Enter the gates of the Luxembourg American Cemetery and you are on rich green lawns surrounded by acres of woods. White crosses stand in memorial to the soldiers who gave their lives in World War II to defend this area of the world for freedom. The quiet here today is notable. You can stand among the graves, feeling the sun on your face and a light breeze. It’s so peaceful. But it’s a place to remember when chaos reigned.
The Germans launched their last major offensive of World War II on December 16, 1944. They attacked the Allies along a front that stretched for 45 miles. Their goal was the port of Antwerp. The battle known commonly as the Battle of the Bulge took place here in Luxembourg and in neighboring Belgium. Despite fierce fighting, the Germans were unable to break through Allied lines. The most well-known scenes of fighting involved the small town of Bastogne. There, the 101st Airborne held strong against the Germans. The men hunkered in their foxholes in the severe winter of 1944. General George Patton raced his army there and arrived with his tanks to relieve the exhausted soldiers.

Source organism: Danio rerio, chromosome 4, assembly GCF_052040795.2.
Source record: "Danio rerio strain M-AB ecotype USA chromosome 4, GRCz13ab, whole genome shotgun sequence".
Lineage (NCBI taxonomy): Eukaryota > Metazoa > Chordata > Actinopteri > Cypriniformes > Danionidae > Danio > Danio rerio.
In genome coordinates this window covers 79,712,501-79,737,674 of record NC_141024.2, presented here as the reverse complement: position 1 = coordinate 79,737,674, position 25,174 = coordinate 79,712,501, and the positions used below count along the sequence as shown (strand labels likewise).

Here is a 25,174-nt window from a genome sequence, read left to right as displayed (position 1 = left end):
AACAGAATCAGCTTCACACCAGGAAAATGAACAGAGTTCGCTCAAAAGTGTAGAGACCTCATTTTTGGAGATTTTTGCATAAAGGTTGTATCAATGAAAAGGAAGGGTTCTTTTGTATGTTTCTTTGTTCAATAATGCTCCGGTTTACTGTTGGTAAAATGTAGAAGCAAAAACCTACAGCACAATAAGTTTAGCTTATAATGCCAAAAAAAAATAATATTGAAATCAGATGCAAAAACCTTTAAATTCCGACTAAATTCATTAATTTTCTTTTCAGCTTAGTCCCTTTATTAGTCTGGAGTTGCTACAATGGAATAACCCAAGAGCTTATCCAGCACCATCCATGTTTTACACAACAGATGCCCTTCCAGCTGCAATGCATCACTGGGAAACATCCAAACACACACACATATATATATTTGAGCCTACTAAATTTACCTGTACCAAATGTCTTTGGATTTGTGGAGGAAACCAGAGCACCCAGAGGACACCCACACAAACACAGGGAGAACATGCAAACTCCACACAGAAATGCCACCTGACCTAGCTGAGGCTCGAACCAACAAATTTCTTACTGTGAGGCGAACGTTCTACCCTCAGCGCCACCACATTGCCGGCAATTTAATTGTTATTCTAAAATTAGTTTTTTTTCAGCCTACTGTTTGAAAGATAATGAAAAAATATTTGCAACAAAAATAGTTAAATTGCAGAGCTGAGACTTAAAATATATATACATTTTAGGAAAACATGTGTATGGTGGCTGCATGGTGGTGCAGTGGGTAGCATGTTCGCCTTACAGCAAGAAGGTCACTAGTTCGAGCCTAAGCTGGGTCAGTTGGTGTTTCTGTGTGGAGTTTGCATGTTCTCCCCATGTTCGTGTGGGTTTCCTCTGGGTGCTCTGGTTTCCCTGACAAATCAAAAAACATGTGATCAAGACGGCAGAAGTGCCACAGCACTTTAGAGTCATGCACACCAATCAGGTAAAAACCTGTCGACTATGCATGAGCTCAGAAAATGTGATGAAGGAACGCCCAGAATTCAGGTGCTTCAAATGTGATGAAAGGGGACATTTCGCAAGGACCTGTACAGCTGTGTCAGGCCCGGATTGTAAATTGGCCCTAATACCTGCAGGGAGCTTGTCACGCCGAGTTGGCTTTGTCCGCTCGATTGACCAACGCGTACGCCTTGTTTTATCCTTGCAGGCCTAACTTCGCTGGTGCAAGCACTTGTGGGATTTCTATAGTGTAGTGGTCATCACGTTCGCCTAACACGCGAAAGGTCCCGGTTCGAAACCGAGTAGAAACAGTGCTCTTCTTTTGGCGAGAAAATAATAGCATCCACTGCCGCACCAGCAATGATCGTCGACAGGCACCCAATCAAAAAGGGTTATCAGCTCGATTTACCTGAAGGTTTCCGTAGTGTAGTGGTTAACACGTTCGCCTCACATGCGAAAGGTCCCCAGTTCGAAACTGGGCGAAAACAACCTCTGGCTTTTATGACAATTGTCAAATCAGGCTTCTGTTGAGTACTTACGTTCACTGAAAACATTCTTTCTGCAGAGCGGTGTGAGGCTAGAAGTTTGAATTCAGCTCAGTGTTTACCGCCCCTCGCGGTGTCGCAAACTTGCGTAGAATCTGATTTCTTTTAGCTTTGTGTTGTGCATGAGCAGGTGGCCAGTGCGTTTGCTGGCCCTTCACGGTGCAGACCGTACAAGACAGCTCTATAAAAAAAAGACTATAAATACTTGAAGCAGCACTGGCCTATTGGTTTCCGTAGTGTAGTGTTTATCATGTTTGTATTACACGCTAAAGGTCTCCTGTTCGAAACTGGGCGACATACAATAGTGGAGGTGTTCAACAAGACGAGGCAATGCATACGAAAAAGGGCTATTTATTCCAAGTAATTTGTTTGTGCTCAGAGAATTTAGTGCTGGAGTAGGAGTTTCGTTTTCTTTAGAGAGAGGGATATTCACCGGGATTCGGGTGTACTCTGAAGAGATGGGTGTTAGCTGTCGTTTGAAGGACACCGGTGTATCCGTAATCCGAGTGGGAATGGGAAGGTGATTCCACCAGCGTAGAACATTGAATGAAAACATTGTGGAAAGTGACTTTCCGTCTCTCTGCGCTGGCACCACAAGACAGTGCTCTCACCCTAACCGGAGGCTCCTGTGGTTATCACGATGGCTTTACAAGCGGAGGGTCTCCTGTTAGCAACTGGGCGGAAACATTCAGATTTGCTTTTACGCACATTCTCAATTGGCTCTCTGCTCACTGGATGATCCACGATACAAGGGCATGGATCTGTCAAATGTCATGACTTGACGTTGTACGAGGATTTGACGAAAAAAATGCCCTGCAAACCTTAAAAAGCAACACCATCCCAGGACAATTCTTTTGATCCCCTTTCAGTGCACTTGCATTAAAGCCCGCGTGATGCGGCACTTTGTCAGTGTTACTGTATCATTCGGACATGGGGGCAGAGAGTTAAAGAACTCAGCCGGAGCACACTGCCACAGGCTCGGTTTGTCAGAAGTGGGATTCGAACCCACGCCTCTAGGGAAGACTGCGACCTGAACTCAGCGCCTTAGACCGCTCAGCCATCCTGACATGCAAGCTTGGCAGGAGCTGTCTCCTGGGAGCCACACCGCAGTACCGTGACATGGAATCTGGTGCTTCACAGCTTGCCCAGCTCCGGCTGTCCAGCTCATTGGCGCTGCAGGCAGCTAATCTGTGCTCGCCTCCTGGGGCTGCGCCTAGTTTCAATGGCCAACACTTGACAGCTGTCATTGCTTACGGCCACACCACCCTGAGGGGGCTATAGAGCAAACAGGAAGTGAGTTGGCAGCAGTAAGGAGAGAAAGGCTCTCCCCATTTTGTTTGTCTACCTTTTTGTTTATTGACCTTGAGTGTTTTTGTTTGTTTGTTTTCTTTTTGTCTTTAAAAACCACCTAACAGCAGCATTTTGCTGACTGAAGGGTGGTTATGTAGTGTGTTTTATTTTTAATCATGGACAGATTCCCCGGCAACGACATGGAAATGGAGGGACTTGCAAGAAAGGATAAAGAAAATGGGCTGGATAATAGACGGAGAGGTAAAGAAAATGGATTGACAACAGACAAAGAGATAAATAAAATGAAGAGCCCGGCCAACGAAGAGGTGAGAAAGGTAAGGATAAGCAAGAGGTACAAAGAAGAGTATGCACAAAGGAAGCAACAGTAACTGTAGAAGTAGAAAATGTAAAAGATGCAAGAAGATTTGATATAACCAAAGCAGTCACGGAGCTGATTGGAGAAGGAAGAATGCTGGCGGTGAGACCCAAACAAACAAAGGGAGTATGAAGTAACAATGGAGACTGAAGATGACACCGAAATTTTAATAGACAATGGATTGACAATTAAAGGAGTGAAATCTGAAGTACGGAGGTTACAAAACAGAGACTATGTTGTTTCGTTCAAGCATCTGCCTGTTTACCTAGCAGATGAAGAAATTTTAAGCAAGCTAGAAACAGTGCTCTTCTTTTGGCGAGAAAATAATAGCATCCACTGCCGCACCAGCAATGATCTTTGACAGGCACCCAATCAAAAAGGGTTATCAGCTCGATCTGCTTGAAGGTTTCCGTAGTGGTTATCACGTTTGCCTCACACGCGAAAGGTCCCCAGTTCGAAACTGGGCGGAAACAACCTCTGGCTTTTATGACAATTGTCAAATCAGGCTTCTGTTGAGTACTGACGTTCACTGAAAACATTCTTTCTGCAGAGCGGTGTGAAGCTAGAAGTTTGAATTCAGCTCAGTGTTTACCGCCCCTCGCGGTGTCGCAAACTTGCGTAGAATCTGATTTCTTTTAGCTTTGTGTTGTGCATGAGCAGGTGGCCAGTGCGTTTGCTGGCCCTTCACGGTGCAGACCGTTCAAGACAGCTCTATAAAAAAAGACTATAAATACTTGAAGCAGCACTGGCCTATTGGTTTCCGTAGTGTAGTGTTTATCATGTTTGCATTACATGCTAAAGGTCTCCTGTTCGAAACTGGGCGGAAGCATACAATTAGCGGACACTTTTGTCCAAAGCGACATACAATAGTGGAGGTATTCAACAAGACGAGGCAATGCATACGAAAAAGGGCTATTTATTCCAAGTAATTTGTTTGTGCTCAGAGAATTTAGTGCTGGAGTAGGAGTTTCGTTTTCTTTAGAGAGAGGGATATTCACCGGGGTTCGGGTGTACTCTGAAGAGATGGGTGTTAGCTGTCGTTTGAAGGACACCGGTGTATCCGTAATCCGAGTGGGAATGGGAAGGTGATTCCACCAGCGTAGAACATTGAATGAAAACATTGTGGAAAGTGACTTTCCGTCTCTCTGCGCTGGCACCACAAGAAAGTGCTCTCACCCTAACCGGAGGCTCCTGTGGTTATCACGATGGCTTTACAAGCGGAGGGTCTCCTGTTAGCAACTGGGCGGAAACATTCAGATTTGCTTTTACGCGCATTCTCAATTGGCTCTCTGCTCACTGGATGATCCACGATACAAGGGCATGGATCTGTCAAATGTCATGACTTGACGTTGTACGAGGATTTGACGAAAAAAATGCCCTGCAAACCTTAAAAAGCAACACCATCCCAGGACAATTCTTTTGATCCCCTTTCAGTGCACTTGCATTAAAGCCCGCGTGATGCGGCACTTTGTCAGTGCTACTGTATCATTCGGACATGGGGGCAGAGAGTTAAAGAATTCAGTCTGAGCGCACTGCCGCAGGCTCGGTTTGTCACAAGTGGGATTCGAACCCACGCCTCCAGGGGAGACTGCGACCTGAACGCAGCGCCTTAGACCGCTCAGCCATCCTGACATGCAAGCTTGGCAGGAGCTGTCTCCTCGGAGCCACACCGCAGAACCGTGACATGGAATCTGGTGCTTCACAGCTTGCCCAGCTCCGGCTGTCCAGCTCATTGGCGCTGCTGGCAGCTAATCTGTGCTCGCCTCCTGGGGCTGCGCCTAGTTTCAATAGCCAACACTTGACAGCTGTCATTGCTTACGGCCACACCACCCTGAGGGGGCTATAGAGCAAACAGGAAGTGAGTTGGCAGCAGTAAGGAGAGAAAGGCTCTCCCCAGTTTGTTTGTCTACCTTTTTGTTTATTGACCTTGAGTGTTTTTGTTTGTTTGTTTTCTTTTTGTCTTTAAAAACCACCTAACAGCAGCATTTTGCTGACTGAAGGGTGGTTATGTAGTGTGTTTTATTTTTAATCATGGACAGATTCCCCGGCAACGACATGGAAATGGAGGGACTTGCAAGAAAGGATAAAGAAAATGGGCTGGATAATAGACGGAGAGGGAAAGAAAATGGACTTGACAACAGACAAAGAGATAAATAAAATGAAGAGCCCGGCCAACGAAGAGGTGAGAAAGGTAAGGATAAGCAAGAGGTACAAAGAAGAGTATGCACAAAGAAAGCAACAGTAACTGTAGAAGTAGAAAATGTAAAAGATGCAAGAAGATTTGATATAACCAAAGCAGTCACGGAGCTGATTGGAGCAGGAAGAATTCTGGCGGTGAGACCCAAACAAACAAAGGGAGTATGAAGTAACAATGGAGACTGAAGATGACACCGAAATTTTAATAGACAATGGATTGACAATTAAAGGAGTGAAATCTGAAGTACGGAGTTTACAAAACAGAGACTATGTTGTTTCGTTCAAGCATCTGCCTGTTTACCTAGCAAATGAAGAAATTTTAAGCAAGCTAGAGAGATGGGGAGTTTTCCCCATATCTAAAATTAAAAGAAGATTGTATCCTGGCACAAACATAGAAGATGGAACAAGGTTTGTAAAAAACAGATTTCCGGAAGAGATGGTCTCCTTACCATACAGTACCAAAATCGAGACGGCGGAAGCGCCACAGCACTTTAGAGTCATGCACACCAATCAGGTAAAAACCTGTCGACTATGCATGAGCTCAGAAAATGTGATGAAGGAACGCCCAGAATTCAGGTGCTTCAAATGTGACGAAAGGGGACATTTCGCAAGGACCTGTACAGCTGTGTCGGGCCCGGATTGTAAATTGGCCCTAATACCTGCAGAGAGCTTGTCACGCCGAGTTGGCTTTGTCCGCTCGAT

General George S. Patton
A Tranquil Final Resting Place
The cemetery’s website describes it beautifully: “The design is a softly curving fan shape consisting of nine sections interspersed with four fountains, majestic trees, and expansive rose and rhododendron beds. It is a befittingly tranquil final resting place for these Americans who gave their all.”
Outside, two pylons display maps of the Ardennes and Rhineland campaigns of late 1944 and early 1945 on one side. On the other side, names of 371 missing soldiers are inscribed. A visitor center offers information and brochures. You can look up the location of a specific grave, too.
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